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Rothschild Boulevard Tel Aviv

 

Rothschild Boulevard

Rothschild Boulevard, one of the most important and iconic streets in Tel Aviv, is located in the heart of the White City of Tel Aviv. As one of the first four Tel Aviv streets it was built on top of sand dunes. The well-maintained pedestrian thoroughfare was first named Rehov HaAm (“the people’s street”), but in 1910 its name was changed to Rothschild Boulevard, in honor of Baron de Rothschild. The street was not designed to be a boulevard, however draining the dry stream (wadi) which ran along the middle posed too big a challenge, and it was decided that the street would be constructed on either side, forming the first of several Tel Aviv boulevards. The splendid tree-lined byway boasted both the city’s first kiosk and its first street light. Migdal Shalom Tower, Israel’s first skyscraper is located nearby.

  • Financial heart of Tel Aviv with the Tel Aviv Stock Exchange and the head offices of major banks and brokerage houses nearby.
  • Cultural center with the recently renovated Habima Complex: the main theater, Habima, and the Heichal Hatarbut -Fredric Mann Auditorium, the home of the Israel Philharmonic Orchestra
  • Culinary center with tens of top posh restaurants, galleries, cafes and trendy kiosks
  • Leisure center for walkers, runners, and bikers

White City

The street is lined with Bauhaus Buildings, the iconic architecture of Tel Aviv which led to its recognition as a UNESCO World Heritage Site. Rothschild Boulevard runs, in the south-west, from the neighborhood of Neve Tzedek, northwards through the White City of Tel Aviv.

The buildings at the western end of Rothschild Boulevard (near Herzel St) are typically eclectic-chic – the architectural style that was prominent at the turn of the 20th century, consisting of a mix and match of neo Greek, neo Roman, neo Mediterranean and local Arab influences. Further to the north-east, the buildings turn into the more notably known International Style (mistakenly called the Bauhaus school.)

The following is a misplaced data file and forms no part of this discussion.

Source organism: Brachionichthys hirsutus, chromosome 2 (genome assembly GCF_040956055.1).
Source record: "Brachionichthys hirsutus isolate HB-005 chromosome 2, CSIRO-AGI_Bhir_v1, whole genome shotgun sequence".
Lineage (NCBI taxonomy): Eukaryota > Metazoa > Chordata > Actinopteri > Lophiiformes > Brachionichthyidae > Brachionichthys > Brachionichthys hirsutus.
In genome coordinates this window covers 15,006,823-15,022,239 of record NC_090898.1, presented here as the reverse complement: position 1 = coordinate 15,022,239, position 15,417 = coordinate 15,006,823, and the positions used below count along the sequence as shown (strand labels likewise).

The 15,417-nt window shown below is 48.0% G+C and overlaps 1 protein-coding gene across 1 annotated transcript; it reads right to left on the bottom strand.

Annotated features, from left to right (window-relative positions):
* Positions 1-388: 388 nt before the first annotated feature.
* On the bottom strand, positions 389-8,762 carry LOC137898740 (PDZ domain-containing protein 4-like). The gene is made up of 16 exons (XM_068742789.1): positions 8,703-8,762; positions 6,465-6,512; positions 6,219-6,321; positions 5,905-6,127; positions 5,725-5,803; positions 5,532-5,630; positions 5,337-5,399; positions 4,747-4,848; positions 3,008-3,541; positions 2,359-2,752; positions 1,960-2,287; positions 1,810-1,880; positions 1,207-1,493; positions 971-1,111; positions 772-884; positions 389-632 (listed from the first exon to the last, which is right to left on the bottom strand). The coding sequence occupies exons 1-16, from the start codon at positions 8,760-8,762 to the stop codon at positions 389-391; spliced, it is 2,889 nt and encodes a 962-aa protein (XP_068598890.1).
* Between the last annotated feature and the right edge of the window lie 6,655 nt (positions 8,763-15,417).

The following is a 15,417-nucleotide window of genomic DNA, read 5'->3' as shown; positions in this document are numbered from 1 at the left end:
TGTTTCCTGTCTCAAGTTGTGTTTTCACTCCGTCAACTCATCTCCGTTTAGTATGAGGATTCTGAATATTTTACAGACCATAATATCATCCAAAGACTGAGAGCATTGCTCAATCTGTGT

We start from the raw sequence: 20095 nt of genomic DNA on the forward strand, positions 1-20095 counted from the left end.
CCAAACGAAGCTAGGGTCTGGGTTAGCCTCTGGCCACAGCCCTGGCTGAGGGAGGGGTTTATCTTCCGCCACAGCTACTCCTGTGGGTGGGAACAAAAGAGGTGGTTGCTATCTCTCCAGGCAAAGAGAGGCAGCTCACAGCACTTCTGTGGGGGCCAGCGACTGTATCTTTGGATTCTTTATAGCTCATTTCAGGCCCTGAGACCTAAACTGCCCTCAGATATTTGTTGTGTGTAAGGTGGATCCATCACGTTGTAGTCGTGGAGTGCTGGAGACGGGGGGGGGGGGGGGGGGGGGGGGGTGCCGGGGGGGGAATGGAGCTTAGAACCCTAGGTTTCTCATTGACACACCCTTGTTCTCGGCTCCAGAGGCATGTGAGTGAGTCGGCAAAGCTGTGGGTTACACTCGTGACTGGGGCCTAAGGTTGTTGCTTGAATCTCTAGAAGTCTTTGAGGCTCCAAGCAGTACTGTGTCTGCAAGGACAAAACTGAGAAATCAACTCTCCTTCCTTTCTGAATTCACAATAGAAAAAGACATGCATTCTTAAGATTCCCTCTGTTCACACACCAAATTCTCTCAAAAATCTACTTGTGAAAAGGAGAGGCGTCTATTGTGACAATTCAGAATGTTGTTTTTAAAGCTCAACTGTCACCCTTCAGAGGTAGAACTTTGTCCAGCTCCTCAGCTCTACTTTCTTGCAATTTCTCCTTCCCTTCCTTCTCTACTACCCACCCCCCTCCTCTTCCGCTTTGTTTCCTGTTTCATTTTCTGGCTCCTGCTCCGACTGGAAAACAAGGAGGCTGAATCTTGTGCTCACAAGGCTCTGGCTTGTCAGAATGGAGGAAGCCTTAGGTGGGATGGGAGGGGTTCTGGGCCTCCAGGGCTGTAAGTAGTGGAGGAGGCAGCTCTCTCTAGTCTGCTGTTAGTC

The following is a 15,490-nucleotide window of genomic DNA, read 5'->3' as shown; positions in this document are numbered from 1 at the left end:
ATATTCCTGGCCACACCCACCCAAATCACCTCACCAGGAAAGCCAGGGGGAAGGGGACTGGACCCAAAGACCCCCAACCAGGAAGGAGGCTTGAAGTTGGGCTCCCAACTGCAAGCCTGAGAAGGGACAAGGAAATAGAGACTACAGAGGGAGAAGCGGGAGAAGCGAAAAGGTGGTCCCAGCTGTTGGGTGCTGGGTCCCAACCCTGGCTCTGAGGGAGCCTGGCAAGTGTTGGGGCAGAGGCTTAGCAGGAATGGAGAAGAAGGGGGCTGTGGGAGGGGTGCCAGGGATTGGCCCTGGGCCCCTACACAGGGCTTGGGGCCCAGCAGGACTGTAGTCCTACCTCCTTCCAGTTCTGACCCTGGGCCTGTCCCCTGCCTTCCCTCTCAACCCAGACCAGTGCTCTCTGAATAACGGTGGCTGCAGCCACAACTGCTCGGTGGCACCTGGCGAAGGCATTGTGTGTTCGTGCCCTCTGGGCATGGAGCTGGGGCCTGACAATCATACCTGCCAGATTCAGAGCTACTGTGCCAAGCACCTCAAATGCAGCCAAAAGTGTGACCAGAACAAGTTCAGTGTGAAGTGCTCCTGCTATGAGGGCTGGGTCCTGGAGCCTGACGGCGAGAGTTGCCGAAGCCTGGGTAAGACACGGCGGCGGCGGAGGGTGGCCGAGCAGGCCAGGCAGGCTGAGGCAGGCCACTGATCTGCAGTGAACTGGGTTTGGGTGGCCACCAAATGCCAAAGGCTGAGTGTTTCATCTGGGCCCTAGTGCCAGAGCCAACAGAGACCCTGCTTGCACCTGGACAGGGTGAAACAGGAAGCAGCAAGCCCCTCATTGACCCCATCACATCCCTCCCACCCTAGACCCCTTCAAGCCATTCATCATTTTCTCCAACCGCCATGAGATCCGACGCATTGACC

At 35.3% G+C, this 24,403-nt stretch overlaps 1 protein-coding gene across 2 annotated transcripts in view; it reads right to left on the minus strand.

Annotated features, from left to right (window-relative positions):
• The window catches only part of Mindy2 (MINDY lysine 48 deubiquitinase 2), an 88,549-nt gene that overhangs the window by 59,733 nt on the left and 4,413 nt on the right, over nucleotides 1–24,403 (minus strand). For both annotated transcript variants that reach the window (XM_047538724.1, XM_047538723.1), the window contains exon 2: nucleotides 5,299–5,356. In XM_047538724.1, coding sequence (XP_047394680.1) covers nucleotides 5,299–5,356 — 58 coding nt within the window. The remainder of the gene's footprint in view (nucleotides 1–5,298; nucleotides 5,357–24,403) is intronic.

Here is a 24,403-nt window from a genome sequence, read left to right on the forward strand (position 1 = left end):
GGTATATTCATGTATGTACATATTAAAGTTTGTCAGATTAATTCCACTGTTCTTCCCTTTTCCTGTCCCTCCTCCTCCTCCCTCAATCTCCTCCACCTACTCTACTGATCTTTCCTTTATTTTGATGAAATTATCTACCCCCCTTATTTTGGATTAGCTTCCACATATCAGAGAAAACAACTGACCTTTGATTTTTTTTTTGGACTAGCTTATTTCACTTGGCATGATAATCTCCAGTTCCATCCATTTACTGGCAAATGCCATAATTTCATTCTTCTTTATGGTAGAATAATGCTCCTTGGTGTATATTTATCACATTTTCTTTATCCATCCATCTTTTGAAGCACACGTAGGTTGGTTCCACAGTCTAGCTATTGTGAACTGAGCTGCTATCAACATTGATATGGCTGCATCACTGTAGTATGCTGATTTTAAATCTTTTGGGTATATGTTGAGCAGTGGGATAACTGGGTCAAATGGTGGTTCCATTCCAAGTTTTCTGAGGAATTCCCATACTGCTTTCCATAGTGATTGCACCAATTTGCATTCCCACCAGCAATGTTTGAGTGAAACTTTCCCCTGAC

Tour Guide Folklore

In 1921, Winston Churchill decided to visit Tel Aviv. The city was still young, and its newly planted trees were not yet full grown. Anxious to impress, the mayor borrowed mature trees from neighboring areas and stuck them into the middle of Rothschild Boulevard – just beginning to take shape. At first, they say, Churchill was amazed at the sight of such lush development having taken place in such a very short time. But he burst into laughter after local children climbed the trees for a look at the respected visitor – and the trees collapsed. Patting the embarrassed mayor on his shoulder, Churchill made a kindly remark about the importance of having roots.

 

Independence Hall

Independence Hall  was originally the home of Meir Dizengoff (Beit Dizengoff). This is where onMay 14, 1948 David Ben Gurion declared the State of Israel’s Independence and Israel’s Declaration of Independence was signed. Deciding on a venue for the declaration wasn’t easy. There was fighting going on in Jerusalem, but the possibilities in Tel Aviv weren’t universally acceptable. One — the Habima Theater — had huge, vulnerable glass windows. But here at Beit Dizengoff, the walls were thick, the windows high and the main hall was on the bottom floor.

The building was restored in 1978 and is preserved as it was on the evening of the declaration. It is possible to listen to the original recording of the declaration speech inside.
16 Rothschild Blvd, 03-5173942.

 

Bialik Street

Rubin Museum, Bialik’s home, the Bauhaus Museum and former City Hall (Beit Ha’Ir City Museum) are some of the standout buildings on serene avenue mainly constructed by wealthy people from Europe accustomed to gracious living.

 

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